A person is considered homeless if he or she has inadequate access to safe and secure accommodation. The following definitions of Homelessness and At Risk of Homelessness are based on the categories used by Chris Chamberlain and David MacKenzie in their studies of homelessness for the Australian Bureau of Statistics.1
A person should be considered homeless if their living situation falls within the following definitions:
Primary homelessness. This includes all people without conventional shelter who are considered to be “roofless” or “sleeping rough”, such as those:
- living on the streets;
- sleeping in parks;
- squatting in derelict buildings;
- using cars or railway carriages for temporary shelter; or
- residing in other improvised shelter.
Secondary homelessness. This includes all people in temporary accommodation who may move between arrangements frequently, such as those:
- in emergency or transitional accommodation provided under Supported Accommodation Assistance Program;
- in hostels, refuges or overnight shelters;
- staying temporarily with friends or relatives (“couch surfing”); or
- residing in a boarding house temporarily (less than 12 weeks).2
Culturally, it must be recognised that for some groups living with relatives or extended family members can be considered a stable and appropriate housing option. Although these arrangements are considered secondary homelessness by the above definitions, services engaging with these young people should consider the stability and ongoing nature of the housing when determining whether or not the young person is homeless. Where the living situation is considered permanent or semi-permanent (i.e. likely to remain stable for 3 months or more), then recognition of their status as “At Risk of Homelessness” may be more appropriate.
Tertiary homelessness. This refers to occupants of boarding houses and other single room establishments where individuals live there on a long term basis (more than 3 months) but do not have access to the minimum cultural standard of accommodation, meaning there are shared amenities and no security of tenure in the form of a lease.3
Marginally Housed. This refers to people who have housing situations close to the minimum cultural standard. These standards also take into account the stability of that housing as a key factor.
At Risk (of homelessness)
In daily practice, Reconnect workers make judgements about ‘risk’ by taking into account a complex body of qualitative information about a young person’s circumstances. Central to this, is the evidence of escalating family conflict or dysfunction and reduced tolerance. Other factors that need to be considered include deteriorating academic performance, truancy, personality changes, mood changes, acting out and risk taking behaviours, inappropriate peer groups and substance abuse.
Young people can also be at risk of homelessness if their living situation conforms to the tertiary homelessness or marginally housed categories above, or if their current living situation places them in danger of physical or mental harm.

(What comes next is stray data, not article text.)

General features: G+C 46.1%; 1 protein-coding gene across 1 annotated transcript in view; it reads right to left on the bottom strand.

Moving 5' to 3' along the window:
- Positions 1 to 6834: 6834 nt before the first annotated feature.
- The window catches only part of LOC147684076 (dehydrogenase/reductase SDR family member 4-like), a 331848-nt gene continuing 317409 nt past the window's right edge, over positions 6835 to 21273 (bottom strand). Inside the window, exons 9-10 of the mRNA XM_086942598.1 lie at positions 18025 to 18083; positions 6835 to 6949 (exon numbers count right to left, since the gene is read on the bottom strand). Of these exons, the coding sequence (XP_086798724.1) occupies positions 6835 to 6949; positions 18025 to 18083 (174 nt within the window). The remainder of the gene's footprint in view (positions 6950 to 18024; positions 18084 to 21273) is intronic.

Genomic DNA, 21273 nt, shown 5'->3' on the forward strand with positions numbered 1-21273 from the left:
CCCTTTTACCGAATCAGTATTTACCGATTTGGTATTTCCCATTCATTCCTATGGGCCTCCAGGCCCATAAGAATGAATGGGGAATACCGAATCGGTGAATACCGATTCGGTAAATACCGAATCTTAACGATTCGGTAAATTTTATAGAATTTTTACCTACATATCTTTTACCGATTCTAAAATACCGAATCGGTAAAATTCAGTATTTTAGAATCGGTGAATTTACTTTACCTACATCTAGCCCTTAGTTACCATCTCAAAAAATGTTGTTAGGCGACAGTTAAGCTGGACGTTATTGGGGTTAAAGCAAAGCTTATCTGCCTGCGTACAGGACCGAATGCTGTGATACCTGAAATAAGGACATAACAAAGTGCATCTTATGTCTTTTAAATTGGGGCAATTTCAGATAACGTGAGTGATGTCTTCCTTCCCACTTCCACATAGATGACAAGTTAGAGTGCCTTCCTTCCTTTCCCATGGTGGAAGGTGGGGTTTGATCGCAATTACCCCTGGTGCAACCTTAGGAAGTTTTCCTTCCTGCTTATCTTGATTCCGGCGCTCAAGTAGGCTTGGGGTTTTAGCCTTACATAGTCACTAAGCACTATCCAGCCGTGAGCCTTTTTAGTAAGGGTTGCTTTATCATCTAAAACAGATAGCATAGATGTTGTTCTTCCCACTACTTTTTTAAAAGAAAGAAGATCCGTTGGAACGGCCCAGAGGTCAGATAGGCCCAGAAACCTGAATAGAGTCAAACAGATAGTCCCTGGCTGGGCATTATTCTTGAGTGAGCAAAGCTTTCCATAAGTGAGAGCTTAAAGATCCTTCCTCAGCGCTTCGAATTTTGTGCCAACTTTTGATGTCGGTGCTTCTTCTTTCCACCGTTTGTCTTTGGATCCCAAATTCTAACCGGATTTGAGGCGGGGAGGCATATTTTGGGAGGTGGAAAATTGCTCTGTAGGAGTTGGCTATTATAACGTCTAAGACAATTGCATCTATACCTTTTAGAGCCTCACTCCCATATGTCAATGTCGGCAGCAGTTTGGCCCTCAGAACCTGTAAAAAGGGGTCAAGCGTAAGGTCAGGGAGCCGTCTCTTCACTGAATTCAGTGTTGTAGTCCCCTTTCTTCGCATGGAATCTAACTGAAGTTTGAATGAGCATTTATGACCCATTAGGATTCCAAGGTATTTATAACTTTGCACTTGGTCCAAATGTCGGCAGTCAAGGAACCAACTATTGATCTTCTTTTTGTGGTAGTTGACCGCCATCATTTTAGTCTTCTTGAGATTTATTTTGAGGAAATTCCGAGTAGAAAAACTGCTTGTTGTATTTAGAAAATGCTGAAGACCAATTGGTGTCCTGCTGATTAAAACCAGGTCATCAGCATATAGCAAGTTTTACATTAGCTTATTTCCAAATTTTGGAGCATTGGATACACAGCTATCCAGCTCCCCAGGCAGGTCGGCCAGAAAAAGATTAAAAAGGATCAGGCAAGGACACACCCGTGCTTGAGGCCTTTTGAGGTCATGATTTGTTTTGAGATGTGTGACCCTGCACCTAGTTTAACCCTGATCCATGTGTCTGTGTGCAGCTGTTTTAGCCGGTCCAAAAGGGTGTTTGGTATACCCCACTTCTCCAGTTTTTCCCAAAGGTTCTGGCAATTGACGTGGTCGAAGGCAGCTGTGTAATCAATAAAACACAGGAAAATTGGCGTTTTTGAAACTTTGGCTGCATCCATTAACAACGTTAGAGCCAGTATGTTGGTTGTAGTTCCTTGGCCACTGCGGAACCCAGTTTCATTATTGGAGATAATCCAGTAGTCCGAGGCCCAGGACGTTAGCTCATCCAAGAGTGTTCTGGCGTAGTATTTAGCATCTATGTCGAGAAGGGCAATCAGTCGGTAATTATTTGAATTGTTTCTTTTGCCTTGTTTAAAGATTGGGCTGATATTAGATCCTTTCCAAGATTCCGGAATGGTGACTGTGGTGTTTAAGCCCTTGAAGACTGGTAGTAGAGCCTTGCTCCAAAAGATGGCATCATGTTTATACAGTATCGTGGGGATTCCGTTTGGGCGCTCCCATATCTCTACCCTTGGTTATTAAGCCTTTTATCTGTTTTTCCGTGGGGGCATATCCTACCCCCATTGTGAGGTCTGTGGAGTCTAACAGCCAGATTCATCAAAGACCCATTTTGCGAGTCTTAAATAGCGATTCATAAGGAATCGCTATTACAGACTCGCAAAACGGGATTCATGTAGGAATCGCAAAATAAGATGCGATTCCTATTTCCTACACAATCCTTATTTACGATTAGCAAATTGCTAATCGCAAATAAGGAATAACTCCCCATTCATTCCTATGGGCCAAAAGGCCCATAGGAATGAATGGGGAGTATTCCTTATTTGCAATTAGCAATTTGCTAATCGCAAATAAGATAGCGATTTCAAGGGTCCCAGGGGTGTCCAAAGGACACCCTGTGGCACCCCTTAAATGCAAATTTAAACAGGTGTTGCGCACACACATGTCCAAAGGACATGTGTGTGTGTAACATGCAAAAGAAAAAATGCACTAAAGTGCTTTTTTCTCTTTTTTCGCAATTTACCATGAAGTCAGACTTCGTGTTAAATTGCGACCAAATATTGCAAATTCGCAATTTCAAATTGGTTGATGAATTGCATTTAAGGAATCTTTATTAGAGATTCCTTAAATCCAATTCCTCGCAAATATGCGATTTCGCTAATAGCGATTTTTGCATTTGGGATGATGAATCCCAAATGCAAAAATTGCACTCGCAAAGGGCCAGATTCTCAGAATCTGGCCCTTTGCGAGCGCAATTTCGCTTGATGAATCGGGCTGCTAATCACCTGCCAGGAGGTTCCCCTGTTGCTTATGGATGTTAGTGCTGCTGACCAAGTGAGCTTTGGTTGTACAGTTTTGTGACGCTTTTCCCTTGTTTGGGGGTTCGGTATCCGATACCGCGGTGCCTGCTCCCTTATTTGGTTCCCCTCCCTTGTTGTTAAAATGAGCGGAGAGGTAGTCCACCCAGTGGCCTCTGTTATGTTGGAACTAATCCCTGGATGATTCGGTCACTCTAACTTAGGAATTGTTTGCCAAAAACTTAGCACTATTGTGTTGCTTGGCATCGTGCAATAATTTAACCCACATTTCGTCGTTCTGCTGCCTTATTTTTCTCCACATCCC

Early Intervention and Prevention
In the literature around youth homelessness, a number of concepts are generally well accepted. These include:
The notion of the 'career trajectory': at risk>tentative break>in and out> permanent break>involvement in homelessness sub-culture\transition to chronicity>acceptance of homelessness as a way of life.
The concept of homelessness as a process: that there is a process where young people become, remain and exit homelessness. This is coupled with the idea of homelessness as a 'lived experience'.
The concepts of primary, secondary and tertiary homelessness (as above) where primary homelessness refers to people without shelter, secondary homelessness refers to people living in insecure accommodation such as emergency accommodation and couch surfing, and tertiary homelessness refers to people living in hostel type accommodation.
The concepts of primary, secondary, tertiary and quaternary prevention strategies: where primary prevention strategies deal with social, economic and political causes of homelessness; secondary prevention strategies are about identifying young people perceptibly at risk of homelessness and strengthening their protective factors to enable them to remain engaged with school, community etc; tertiary prevention strategies are those that deal with young people experiencing homelessness to prevent their transition to chronicity; and quaternary prevention strategies deal with issues around preventing lifelong homelessness.
Early intervention refers to measures taken to assist individual young people as soon as possible after the young person has become homeless. Early intervention is assistance to young people either in the early stages of a homeless career, or with those young people perceptibly at risk of becoming homeless.
Prevention strategies, on the other hand, are not necessarily targeted at specific individuals. Prevention strategies in the Reconnect context are aimed at preventing young people making a transition to chronic homelessness and may cover mainly secondary and tertiary prevention strategies outlined above.
It needs to be understood that even with these definitions there are grey areas for particular cases where prevention blurs with early intervention and vice versa.
Young people can be defined as a refugee if:
- they were born overseas; and
- they have entered Australia under the Humanitarian Program; and
- are experiencing multiple barriers.
If someone has entered Australia under the Humanitarian Program they will have been granted one of the following visas under the offshore resettlement program or the onshore protection program: